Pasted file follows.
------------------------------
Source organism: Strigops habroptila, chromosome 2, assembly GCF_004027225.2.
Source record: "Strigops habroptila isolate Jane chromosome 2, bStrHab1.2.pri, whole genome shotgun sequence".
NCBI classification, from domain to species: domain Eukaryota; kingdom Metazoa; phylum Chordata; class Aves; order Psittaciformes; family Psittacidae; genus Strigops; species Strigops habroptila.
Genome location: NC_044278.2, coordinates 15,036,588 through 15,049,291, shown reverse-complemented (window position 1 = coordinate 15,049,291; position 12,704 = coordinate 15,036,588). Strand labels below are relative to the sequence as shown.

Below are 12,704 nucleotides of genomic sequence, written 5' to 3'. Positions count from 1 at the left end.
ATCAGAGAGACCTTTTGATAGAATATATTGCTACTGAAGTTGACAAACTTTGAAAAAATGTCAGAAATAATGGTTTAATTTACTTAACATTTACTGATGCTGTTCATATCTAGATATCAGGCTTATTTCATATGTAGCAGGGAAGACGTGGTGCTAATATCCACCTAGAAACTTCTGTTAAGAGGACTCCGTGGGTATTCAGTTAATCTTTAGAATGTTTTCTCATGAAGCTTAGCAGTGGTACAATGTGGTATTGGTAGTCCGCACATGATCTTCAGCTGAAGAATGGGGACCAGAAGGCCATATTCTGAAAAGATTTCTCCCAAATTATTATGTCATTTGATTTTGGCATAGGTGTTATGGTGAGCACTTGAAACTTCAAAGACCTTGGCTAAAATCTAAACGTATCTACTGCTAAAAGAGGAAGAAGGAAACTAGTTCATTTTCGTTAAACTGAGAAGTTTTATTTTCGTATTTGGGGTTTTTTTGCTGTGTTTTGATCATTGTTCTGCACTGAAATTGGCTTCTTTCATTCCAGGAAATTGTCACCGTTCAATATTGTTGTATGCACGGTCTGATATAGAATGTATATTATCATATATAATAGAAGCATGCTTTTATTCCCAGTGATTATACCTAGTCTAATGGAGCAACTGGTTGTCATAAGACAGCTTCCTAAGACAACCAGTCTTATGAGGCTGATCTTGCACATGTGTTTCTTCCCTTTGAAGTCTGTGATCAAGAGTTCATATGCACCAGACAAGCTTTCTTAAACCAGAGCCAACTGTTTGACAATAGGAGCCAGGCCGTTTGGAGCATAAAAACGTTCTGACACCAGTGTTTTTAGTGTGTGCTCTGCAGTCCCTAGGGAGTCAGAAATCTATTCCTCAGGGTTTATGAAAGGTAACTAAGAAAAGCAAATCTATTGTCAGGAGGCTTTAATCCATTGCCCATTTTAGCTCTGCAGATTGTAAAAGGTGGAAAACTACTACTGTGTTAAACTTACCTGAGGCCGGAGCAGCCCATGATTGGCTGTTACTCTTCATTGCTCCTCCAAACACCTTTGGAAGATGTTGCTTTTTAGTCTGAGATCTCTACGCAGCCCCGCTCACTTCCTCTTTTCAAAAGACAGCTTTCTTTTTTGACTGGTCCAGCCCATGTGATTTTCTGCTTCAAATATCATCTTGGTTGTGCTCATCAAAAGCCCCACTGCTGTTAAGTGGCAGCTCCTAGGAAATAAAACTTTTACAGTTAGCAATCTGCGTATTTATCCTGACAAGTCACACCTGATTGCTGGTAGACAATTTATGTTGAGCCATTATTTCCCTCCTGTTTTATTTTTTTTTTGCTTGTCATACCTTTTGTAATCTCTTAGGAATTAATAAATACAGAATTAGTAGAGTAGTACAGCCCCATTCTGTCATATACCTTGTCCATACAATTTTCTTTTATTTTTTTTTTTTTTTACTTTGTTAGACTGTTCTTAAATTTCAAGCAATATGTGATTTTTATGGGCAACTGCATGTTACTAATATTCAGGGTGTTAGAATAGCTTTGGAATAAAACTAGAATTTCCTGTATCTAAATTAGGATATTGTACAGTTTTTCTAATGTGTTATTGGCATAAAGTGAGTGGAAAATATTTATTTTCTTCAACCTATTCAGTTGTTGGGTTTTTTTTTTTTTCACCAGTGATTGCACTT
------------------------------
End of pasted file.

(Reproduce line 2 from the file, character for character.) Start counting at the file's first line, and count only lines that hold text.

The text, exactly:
Source record: "Strigops habroptila isolate Jane chromosome 2, bStrHab1.2.pri, whole genome shotgun sequence".